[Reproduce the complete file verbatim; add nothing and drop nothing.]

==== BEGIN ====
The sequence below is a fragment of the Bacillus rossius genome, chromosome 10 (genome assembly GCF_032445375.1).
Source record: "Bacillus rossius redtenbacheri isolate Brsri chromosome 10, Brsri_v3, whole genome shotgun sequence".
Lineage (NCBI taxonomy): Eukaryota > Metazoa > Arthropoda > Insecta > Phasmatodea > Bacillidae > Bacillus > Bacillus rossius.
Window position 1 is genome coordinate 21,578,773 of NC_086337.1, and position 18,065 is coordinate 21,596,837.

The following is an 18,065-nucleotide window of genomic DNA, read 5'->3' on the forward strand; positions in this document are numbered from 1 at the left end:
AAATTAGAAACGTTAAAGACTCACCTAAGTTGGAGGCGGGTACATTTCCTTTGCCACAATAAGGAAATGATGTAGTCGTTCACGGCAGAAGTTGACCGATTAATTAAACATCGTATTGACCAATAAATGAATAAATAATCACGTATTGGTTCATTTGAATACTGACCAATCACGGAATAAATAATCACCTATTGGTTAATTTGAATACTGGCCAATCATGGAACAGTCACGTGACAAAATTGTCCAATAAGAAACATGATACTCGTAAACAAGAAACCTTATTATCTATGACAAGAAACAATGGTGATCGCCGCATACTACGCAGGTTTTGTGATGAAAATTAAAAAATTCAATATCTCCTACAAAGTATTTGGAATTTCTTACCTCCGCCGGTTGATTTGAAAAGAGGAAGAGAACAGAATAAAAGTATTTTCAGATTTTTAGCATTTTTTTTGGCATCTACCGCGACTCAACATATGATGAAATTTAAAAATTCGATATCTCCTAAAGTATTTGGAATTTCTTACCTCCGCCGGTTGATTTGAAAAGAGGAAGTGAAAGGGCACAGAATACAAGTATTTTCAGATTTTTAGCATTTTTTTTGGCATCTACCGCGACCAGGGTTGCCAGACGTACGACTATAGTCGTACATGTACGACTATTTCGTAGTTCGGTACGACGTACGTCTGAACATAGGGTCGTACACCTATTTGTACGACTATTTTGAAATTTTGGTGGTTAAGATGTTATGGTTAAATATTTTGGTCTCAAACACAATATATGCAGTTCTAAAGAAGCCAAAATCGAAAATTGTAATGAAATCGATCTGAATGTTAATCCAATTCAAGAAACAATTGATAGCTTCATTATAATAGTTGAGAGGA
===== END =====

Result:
The sequence below is a fragment of the Bacillus rossius genome, chromosome 10 (genome assembly GCF_032445375.1).
Source record: "Bacillus rossius redtenbacheri isolate Brsri chromosome 10, Brsri_v3, whole genome shotgun sequence".
Lineage (NCBI taxonomy): Eukaryota > Metazoa > Arthropoda > Insecta > Phasmatodea > Bacillidae > Bacillus > Bacillus rossius.
Window position 1 is genome coordinate 21,578,773 of NC_086337.1, and position 18,065 is coordinate 21,596,837.

The following is an 18,065-nucleotide window of genomic DNA, read 5'->3' on the forward strand; positions in this document are numbered from 1 at the left end:
AAATTAGAAACGTTAAAGACTCACCTAAGTTGGAGGCGGGTACATTTCCTTTGCCACAATAAGGAAATGATGTAGTCGTTCACGGCAGAAGTTGACCGATTAATTAAACATCGTATTGACCAATAAATGAATAAATAATCACGTATTGGTTCATTTGAATACTGACCAATCACGGAATAAATAATCACCTATTGGTTAATTTGAATACTGGCCAATCATGGAACAGTCACGTGACAAAATTGTCCAATAAGAAACATGATACTCGTAAACAAGAAACCTTATTATCTATGACAAGAAACAATGGTGATCGCCGCATACTACGCAGGTTTTGTGATGAAAATTAAAAAATTCAATATCTCCTACAAAGTATTTGGAATTTCTTACCTCCGCCGGTTGATTTGAAAAGAGGAAGAGAACAGAATAAAAGTATTTTCAGATTTTTAGCATTTTTTTTGGCATCTACCGCGACTCAACATATGATGAAATTTAAAAATTCGATATCTCCTAAAGTATTTGGAATTTCTTACCTCCGCCGGTTGATTTGAAAAGAGGAAGTGAAAGGGCACAGAATACAAGTATTTTCAGATTTTTAGCATTTTTTTTGGCATCTACCGCGACCAGGGTTGCCAGACGTACGACTATAGTCGTACATGTACGACTATTTCGTAGTTCGGTACGACGTACGTCTGAACATAGGGTCGTACACCTATTTGTACGACTATTTTGAAATTTTGGTGGTTAAGATGTTATGGTTAAATATTTTGGTCTCAAACACAATATATGCAGTTCTAAAGAAGCCAAAATCGAAAATTGTAATGAAATCGATCTGAATGTTAATCCAATTCAAGAAACAATTGATAGCTTCATTATAATAGTTGAGAGGA